- Nosebleed treatment
- Managing nosebleeds
- Are you sure your patient has epistaxis? What are the typical findings for this disease?
- What caused this disease to develop at this time?
- What laboratory studies should you request to help confirm the diagnosis? How should you interpret the results?
- Would imaging studies be helpful? If so, which ones?
- If you are able to confirm that the patient has epistaxis, what treatment should be initiated?
- What causes this disease and how frequent is it?
- What complications might you expect from the disease or treatment of the disease?
- How can epistaxis be prevented?
- What is the evidence?
- When a Nosebleed is More than a Nosebleed: Understanding HHT with Sara Palmer
- Cerebrovascular Center
- Severe Nosebleed (Epistaxis)
- Treatment Options
- Lung Cancer Symptoms
- General lung cancer symptoms
- Lung cancer symptoms – coughing up blood
- Less common lung cancer symptoms
- Lung cancer symptoms – hormone symptoms
- Lung cancer symptoms – Pancoast syndrome
- When Is a Nosebleed a Sign of Nasal Cancer?
What should I do when I get a nosebleed?
A nosebleed can be scary to get — or see — but try to stay calm. Most nosebleeds look much worse than they really are. Almost all nosebleeds can be treated at home.
If you get a nosebleed, sit down and lean slightly forward. Keeping your head above your heart will slow the bleeding. Lean forward so the blood will drain out of your nose instead of down the back of your throat. If you lean back, you may swallow the blood. This can irritate your stomach.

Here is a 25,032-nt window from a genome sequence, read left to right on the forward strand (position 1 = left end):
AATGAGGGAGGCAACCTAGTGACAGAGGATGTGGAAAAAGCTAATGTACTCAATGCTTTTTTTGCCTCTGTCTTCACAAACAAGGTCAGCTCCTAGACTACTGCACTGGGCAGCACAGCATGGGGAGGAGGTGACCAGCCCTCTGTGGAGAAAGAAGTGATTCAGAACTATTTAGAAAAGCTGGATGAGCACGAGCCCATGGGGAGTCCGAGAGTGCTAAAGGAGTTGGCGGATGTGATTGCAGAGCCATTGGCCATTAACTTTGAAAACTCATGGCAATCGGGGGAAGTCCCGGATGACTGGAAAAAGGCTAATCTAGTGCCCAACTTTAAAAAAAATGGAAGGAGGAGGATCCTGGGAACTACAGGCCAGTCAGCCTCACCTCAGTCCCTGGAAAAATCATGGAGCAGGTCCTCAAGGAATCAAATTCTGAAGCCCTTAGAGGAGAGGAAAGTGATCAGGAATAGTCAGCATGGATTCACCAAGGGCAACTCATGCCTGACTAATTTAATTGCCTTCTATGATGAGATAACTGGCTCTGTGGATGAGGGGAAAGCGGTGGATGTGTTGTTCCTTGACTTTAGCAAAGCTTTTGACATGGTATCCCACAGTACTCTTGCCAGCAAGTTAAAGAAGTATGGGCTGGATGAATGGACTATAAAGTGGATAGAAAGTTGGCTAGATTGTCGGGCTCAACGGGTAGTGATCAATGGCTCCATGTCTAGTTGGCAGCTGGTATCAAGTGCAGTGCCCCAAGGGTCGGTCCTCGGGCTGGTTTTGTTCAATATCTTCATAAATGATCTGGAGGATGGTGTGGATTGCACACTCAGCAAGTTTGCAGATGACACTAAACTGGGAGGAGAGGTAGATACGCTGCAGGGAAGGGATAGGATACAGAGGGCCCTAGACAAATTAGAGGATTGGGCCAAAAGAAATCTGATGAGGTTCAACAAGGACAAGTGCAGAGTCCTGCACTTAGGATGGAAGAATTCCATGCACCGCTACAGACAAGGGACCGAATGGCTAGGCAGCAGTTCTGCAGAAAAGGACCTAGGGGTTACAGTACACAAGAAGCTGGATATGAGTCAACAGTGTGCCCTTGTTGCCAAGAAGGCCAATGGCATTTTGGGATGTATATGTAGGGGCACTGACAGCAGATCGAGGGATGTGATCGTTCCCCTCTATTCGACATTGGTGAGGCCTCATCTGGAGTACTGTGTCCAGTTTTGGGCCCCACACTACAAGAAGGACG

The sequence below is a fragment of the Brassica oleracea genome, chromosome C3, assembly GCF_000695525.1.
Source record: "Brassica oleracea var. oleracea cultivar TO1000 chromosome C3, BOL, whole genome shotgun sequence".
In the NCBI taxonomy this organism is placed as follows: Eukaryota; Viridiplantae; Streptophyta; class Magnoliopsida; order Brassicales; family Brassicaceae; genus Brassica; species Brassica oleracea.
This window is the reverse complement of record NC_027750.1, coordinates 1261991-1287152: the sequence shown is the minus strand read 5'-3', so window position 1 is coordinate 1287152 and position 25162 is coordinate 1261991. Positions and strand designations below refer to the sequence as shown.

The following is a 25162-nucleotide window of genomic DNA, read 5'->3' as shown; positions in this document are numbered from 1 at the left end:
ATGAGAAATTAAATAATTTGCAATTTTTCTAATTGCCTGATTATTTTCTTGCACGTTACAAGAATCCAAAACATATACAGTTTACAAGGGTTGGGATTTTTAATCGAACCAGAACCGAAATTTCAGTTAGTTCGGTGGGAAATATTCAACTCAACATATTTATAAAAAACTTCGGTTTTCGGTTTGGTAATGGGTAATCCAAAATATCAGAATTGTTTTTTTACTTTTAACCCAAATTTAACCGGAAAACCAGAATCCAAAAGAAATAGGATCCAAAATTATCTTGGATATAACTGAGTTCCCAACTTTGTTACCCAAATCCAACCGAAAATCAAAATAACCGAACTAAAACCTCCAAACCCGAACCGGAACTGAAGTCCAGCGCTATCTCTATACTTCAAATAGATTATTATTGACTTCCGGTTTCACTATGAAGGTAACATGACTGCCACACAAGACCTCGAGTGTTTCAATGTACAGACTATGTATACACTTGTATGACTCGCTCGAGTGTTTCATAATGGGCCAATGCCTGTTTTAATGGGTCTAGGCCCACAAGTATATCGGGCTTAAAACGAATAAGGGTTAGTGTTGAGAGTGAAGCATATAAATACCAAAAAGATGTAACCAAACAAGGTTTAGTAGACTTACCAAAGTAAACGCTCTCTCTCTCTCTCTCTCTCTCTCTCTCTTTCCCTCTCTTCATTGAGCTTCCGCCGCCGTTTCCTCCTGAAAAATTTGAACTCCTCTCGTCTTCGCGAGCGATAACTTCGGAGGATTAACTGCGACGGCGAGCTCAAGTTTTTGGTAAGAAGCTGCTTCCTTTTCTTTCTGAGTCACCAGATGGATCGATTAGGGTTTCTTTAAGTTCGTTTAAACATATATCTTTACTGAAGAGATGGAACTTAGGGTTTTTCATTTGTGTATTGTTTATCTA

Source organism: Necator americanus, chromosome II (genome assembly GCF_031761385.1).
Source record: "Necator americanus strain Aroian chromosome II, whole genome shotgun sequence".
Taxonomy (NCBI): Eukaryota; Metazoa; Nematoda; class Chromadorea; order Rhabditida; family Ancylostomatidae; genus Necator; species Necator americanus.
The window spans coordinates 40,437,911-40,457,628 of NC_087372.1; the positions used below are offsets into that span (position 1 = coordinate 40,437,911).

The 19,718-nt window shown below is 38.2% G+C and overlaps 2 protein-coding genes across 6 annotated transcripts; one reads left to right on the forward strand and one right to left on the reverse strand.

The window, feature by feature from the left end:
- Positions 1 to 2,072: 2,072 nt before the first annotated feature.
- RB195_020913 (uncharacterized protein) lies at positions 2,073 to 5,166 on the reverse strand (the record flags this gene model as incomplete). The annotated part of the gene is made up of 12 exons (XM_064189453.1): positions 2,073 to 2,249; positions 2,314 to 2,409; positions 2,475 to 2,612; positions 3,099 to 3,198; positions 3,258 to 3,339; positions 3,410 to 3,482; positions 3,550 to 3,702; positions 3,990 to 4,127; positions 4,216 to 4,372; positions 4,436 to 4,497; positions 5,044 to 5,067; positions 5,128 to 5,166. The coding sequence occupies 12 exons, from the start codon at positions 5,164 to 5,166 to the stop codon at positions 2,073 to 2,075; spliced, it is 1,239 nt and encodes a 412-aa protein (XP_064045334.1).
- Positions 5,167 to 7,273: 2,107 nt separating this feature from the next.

Use your thumb and index finger to squeeze together the soft portion of your nose. This area is located between the end of your nose and the hard, bony ridge that forms the bridge of your nose. Keep holding your nose until the bleeding stops. Don’t let go for at least 5 minutes. If it’s still bleeding, hold it again for another 5 to 10 minutes.
Once the bleeding stops, don’t do anything that may make it start again, such as bending over or blowing your nose.
See your doctor if:
- The bleeding goes on for more than 20 minutes
- The bleeding was caused by an injury, such as a fall or something hitting your face
- You get nosebleeds often
What will my doctor do for a nosebleed?
Your doctor will try to find out where the bleeding is coming from in your nose. He or she will probably ask you some questions and examine your nose. If the bleeding doesn’t stop on its own or when pressure is applied, your doctor may cauterize the bleeding vessel or pack your nose to stop the bleeding.